needless to say, a series of separate rights erga singulum, including
inter alia, a separate right erga singulum against
Australia, and a separate right erga singulum against Indonesia. These
rights are in no way dependent one upon the other. With the violation by any
State of the obligation so lying upon it, the rights enjoyed erga omnes become
opposable erga singulum to the State so acting.
To suggest that Indonesia is a necessary party to the adjudication of that
breach of obligation by Australia is to hamper the practical operation of the
erga omnes doctrine. It would mean, very much along the lines of the
illustrations in Section 2 (vi) above, that Indonesia could protect any country
that has dealings with it in regard to East Timor from being impleaded before
this Court, by Indonesia itself not consenting to the Court's jurisdiction. In
the judicial forum, the right erga omnes could to that extent be
substantially deprived of its effectiveness.
Moreover, in any event, Indonesia would be protected against any suggestion
of res judicata against it. The right erga omnes, when asserted
against Australia, becomes a right erga singulum which, in turn, becomes
a res judicata erga singulum against Australia, in the event of the
success of the claim. It would have no adjudicatory quality against Indonesia,
thus preventing the "Monetary Gold principle" from operating
to bar the action against Australia.
[p. 215 D.O. Weeramantry] It has thus happened that no Judgment of
this Court thus far has addressed the consequences of violation of an erga
omnes obligation. The present case, had it passed the jurisdictional
stage, would have been just such a case where the doctrine's practical effects
would have been considered. Since this opinion proceeds on the basis that the
merits must be considered, it must advert to the consequences of violation of an
erga omnes obligation.
All the prior cases before this Court raised the question of duties owed
erga omnes. That aspect is present in this case as well, for every State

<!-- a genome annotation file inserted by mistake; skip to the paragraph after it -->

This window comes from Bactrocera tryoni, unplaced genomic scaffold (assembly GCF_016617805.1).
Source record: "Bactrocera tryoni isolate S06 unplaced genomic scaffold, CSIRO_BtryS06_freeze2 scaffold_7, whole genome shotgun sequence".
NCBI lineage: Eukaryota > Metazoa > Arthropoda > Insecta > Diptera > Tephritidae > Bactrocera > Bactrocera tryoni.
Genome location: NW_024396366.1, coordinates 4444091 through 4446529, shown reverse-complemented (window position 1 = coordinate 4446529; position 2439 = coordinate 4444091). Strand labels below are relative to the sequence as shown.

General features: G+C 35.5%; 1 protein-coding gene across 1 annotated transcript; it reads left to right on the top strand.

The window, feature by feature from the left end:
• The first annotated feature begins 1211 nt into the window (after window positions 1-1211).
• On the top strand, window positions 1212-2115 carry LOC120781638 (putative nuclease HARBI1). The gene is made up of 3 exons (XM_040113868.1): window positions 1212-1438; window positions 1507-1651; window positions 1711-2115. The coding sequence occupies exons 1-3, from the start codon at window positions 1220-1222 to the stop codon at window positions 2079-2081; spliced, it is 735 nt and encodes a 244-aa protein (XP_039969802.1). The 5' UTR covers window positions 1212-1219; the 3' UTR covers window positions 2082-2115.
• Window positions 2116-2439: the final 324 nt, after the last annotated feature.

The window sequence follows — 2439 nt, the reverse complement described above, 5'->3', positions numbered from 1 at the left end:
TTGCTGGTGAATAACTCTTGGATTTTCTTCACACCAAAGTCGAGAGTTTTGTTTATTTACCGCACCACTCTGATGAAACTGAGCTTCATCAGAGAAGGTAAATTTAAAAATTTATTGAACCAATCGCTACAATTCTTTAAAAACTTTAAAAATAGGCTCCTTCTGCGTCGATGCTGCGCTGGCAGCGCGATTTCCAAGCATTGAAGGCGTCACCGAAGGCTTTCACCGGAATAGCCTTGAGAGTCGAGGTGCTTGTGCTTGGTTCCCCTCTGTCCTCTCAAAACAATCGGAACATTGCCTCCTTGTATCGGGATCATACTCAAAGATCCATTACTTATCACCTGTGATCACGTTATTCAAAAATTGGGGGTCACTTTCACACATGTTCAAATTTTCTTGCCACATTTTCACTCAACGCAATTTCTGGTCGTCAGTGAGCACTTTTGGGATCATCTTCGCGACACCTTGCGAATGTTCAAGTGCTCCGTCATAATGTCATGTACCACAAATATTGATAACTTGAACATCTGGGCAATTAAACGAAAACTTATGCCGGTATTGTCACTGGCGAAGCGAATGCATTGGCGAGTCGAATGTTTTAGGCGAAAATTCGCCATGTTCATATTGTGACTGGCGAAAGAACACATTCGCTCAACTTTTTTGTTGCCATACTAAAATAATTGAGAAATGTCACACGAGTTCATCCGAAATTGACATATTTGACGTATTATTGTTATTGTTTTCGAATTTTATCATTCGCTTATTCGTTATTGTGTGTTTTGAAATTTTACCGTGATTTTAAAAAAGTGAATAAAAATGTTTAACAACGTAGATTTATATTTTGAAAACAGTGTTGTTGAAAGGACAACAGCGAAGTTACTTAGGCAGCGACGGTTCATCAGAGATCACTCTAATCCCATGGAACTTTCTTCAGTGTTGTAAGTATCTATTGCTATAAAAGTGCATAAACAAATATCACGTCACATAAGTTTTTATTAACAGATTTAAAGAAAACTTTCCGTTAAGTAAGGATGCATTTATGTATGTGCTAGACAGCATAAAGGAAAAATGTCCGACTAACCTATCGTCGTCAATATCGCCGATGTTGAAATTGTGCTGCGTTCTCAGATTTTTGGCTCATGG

has an erga omnes duty to recognize self-determination and, to that
extent, if Portugal's claim is correct, Australia is in breach of that general
erga omnes duty towards East Timor 1.
However, this case has stressed the obverse aspect of rights opposable
erga omnes - namely, the right erga omnes of the people of East
Timor to the recognition of their self-determination and permanent sovereignty
over their natural resources. The claim is based on the opposability of the
right to Australia.
In Barcelona Traction, the Court's observations regarding
obligations owed to the international community as a whole were not
necessary to the case before it. Yet, though its observations were obiter,
the notion of obligations erga omnes developed apace thereafter 2.
The present case is one where quite clearly the consequences of the erga
omnes principle follow through to their logical conclusion that the
obligation which is a corollary of the right may well have been contravened.
This would lead, in my view, to the grant of judicial relief for the violation
of the right.
I am conscious, in reaching this conclusion, that the violation of an
erga omnes right has not thus far been the basis of judicial relief
before this Court. Yet the principles are clear, and the need is manifest for a
recognition that the right, like all rights, begets corresponding duties.
|1||Footnote omitted. |
|2||Footnote omitted. |